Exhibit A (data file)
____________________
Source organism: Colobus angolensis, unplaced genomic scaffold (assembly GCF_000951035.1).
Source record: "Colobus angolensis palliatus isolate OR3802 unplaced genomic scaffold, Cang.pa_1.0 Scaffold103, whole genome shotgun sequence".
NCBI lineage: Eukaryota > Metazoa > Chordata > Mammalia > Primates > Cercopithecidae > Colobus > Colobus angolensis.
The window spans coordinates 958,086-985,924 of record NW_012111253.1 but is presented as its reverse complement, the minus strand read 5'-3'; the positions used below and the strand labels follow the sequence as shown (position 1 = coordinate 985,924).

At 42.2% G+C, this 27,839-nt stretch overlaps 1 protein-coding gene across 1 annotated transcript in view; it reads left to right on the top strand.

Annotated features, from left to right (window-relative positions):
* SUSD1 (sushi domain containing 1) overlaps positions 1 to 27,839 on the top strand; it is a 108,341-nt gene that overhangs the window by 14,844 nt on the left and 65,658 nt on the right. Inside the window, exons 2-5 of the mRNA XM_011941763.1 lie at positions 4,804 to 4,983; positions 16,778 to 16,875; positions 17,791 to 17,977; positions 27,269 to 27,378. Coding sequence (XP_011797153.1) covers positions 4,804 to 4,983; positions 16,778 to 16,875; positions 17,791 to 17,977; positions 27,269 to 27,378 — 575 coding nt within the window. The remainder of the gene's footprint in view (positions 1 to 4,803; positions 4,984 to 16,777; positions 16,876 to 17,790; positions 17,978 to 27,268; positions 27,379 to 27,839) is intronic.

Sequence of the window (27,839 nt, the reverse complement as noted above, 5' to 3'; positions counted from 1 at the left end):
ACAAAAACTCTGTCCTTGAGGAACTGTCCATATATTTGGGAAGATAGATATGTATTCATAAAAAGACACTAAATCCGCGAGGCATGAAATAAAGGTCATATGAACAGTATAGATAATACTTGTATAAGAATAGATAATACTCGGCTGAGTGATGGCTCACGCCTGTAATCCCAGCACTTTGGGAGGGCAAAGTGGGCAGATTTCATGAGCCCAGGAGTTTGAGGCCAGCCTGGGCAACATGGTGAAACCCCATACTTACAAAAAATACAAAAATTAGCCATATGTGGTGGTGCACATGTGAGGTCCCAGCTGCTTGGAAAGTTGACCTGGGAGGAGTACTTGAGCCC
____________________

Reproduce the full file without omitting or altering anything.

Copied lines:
Source organism: Colobus angolensis, unplaced genomic scaffold (assembly GCF_000951035.1).
Source record: "Colobus angolensis palliatus isolate OR3802 unplaced genomic scaffold, Cang.pa_1.0 Scaffold103, whole genome shotgun sequence".
NCBI lineage: Eukaryota > Metazoa > Chordata > Mammalia > Primates > Cercopithecidae > Colobus > Colobus angolensis.
The window spans coordinates 958,086-985,924 of record NW_012111253.1 but is presented as its reverse complement, the minus strand read 5'-3'; the positions used below and the strand labels follow the sequence as shown (position 1 = coordinate 985,924).

At 42.2% G+C, this 27,839-nt stretch overlaps 1 protein-coding gene across 1 annotated transcript in view; it reads left to right on the top strand.

Annotated features, from left to right (window-relative positions):
* SUSD1 (sushi domain containing 1) overlaps positions 1 to 27,839 on the top strand; it is a 108,341-nt gene that overhangs the window by 14,844 nt on the left and 65,658 nt on the right. Inside the window, exons 2-5 of the mRNA XM_011941763.1 lie at positions 4,804 to 4,983; positions 16,778 to 16,875; positions 17,791 to 17,977; positions 27,269 to 27,378. Coding sequence (XP_011797153.1) covers positions 4,804 to 4,983; positions 16,778 to 16,875; positions 17,791 to 17,977; positions 27,269 to 27,378 — 575 coding nt within the window. The remainder of the gene's footprint in view (positions 1 to 4,803; positions 4,984 to 16,777; positions 16,876 to 17,790; positions 17,978 to 27,268; positions 27,379 to 27,839) is intronic.

Sequence of the window (27,839 nt, the reverse complement as noted above, 5' to 3'; positions counted from 1 at the left end):
ACAAAAACTCTGTCCTTGAGGAACTGTCCATATATTTGGGAAGATAGATATGTATTCATAAAAAGACACTAAATCCGCGAGGCATGAAATAAAGGTCATATGAACAGTATAGATAATACTTGTATAAGAATAGATAATACTCGGCTGAGTGATGGCTCACGCCTGTAATCCCAGCACTTTGGGAGGGCAAAGTGGGCAGATTTCATGAGCCCAGGAGTTTGAGGCCAGCCTGGGCAACATGGTGAAACCCCATACTTACAAAAAATACAAAAATTAGCCATATGTGGTGGTGCACATGTGAGGTCCCAGCTGCTTGGAAAGTTGACCTGGGAGGAGTACTTGAGCCC